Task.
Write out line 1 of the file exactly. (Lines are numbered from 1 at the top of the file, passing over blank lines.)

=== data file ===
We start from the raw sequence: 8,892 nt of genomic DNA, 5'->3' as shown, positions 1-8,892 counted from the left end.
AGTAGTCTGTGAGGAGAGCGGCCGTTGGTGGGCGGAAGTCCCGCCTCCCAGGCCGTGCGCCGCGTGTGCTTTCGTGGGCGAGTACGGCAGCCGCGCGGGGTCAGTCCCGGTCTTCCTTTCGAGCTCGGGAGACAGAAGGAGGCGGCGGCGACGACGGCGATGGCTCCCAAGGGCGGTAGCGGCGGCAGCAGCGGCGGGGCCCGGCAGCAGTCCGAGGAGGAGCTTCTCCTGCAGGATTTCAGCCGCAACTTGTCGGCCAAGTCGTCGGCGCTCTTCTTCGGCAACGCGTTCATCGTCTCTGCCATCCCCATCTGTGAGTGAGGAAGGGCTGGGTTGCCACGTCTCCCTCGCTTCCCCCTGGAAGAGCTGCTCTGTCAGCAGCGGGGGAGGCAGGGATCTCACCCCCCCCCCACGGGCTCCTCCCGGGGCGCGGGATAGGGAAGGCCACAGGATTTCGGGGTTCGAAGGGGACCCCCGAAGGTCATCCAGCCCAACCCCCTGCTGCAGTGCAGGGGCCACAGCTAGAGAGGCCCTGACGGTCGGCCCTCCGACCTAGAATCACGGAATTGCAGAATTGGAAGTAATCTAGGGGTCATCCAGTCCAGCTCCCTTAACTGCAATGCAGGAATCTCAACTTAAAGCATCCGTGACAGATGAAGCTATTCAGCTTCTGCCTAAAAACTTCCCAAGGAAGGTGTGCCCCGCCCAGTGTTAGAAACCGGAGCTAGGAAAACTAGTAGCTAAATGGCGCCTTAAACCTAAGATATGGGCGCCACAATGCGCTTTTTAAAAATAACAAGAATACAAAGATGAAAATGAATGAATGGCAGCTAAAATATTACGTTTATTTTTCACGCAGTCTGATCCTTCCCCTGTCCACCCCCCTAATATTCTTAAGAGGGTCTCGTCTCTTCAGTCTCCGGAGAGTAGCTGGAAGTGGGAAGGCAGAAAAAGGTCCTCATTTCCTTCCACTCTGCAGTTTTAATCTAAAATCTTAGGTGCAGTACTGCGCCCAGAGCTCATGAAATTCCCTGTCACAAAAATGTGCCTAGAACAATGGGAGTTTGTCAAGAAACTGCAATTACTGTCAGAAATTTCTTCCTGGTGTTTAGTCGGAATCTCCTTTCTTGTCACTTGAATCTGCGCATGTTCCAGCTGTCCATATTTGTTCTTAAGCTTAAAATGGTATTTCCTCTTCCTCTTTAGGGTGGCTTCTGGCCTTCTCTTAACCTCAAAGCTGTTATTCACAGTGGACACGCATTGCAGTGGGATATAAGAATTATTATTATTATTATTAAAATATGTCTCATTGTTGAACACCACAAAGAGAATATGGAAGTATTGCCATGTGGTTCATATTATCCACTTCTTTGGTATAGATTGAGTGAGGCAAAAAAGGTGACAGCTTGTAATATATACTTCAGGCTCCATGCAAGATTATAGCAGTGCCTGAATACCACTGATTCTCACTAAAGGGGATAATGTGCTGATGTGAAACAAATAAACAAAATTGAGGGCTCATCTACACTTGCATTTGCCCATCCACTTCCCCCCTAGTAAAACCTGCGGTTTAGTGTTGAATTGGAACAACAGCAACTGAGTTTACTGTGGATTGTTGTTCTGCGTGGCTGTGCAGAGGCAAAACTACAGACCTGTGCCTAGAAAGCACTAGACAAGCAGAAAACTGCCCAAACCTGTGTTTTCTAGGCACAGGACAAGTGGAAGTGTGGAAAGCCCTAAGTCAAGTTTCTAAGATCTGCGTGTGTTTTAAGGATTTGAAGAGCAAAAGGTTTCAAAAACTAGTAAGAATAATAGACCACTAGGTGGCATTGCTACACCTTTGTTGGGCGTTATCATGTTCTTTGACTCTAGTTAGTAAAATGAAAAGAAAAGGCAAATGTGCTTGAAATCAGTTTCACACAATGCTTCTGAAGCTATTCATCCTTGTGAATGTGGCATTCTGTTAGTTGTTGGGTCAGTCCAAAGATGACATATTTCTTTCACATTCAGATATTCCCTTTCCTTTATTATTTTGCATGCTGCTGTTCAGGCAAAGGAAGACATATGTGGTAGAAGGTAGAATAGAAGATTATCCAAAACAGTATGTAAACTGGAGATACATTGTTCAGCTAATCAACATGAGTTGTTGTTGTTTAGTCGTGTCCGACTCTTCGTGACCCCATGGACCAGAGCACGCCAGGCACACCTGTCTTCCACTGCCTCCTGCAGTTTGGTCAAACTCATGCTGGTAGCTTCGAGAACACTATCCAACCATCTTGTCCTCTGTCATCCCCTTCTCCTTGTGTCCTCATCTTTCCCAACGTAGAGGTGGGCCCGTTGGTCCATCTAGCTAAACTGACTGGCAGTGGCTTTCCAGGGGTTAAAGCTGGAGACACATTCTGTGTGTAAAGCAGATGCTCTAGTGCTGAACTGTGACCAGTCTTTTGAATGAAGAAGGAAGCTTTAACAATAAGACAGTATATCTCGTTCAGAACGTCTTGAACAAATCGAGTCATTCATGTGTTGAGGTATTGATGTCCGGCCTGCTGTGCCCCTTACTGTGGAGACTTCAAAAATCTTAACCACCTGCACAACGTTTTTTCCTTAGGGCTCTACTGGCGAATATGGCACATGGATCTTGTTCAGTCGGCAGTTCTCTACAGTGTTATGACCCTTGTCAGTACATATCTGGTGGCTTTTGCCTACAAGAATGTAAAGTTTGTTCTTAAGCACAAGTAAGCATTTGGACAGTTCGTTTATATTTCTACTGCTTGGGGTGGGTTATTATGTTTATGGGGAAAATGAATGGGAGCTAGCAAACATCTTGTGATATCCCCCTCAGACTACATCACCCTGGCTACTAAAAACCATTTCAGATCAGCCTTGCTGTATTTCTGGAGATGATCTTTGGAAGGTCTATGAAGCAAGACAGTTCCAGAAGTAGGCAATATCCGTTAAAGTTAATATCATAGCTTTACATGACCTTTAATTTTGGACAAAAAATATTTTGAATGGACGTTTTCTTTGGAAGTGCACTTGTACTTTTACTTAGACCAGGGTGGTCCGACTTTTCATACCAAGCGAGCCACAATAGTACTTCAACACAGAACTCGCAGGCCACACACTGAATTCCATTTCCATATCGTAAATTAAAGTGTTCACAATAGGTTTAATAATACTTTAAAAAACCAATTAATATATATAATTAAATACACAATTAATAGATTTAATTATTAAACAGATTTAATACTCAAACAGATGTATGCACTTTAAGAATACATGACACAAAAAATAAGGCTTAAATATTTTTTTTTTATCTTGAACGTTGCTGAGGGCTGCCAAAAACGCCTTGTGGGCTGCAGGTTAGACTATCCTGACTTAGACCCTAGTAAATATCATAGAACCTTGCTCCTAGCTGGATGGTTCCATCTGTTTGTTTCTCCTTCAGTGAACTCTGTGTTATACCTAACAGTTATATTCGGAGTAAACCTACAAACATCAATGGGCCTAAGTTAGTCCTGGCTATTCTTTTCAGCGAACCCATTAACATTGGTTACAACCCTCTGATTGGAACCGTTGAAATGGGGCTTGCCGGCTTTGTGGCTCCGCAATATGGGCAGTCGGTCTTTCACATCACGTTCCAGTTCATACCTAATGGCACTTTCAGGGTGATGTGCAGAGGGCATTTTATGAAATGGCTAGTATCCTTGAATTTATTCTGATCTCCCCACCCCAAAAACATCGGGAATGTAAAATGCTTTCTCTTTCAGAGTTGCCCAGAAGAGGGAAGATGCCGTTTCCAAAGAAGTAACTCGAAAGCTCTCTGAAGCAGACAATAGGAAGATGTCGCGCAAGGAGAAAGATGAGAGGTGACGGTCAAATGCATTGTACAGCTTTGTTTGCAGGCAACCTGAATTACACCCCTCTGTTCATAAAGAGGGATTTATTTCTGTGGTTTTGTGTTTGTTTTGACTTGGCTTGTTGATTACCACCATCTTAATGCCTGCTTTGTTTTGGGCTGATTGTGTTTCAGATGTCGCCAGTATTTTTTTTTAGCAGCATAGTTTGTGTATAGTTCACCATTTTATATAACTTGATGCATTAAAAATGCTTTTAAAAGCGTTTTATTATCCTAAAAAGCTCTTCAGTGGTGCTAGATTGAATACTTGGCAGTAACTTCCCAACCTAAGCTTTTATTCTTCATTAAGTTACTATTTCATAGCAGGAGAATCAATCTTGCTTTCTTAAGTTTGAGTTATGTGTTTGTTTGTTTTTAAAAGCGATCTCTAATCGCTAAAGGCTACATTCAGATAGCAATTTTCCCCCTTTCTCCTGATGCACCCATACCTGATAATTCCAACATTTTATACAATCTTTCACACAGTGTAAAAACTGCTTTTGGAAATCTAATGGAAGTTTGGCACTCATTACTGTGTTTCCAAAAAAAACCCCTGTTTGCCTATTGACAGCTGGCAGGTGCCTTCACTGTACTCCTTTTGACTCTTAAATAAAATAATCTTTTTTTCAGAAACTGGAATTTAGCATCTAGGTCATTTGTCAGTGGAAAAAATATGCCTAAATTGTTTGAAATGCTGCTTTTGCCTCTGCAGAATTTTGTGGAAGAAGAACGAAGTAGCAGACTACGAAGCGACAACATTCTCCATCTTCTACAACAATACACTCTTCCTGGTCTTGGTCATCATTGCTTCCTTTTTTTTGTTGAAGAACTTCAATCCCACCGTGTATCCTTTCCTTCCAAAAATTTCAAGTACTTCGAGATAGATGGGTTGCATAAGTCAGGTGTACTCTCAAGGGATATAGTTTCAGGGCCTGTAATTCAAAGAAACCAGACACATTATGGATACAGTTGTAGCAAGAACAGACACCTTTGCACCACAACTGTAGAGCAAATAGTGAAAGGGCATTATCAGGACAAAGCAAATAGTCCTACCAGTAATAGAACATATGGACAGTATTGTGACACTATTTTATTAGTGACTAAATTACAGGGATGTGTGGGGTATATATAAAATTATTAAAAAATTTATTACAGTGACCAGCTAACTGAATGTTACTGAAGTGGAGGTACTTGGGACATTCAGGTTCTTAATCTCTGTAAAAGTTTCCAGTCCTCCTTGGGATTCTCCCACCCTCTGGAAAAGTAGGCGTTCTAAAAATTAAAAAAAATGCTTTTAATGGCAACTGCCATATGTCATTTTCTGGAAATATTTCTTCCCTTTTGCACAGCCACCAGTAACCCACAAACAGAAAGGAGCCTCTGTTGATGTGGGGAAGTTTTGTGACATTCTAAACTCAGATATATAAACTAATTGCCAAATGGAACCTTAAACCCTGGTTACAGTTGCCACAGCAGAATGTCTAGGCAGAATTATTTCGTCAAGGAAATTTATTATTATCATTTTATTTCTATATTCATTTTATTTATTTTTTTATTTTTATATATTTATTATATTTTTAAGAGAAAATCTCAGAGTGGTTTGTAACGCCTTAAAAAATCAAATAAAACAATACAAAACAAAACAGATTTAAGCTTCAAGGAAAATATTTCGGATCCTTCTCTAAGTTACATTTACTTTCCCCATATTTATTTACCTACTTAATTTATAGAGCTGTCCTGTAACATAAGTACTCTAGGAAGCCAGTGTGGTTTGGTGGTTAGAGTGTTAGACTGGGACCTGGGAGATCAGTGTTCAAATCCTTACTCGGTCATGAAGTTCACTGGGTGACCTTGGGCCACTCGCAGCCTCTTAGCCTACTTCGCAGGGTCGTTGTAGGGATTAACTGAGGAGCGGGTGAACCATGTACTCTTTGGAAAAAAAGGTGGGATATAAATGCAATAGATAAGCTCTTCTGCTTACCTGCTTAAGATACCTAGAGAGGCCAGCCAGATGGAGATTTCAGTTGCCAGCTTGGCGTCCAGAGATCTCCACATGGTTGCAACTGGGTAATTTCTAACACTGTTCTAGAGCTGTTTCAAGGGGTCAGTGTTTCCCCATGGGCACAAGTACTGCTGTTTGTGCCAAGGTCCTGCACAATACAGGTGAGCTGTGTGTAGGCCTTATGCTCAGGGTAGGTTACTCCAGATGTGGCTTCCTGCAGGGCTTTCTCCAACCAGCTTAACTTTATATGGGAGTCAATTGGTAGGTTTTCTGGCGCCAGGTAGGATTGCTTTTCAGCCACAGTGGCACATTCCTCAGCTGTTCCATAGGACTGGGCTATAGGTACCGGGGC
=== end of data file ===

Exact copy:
We start from the raw sequence: 8,892 nt of genomic DNA, 5'->3' as shown, positions 1-8,892 counted from the left end.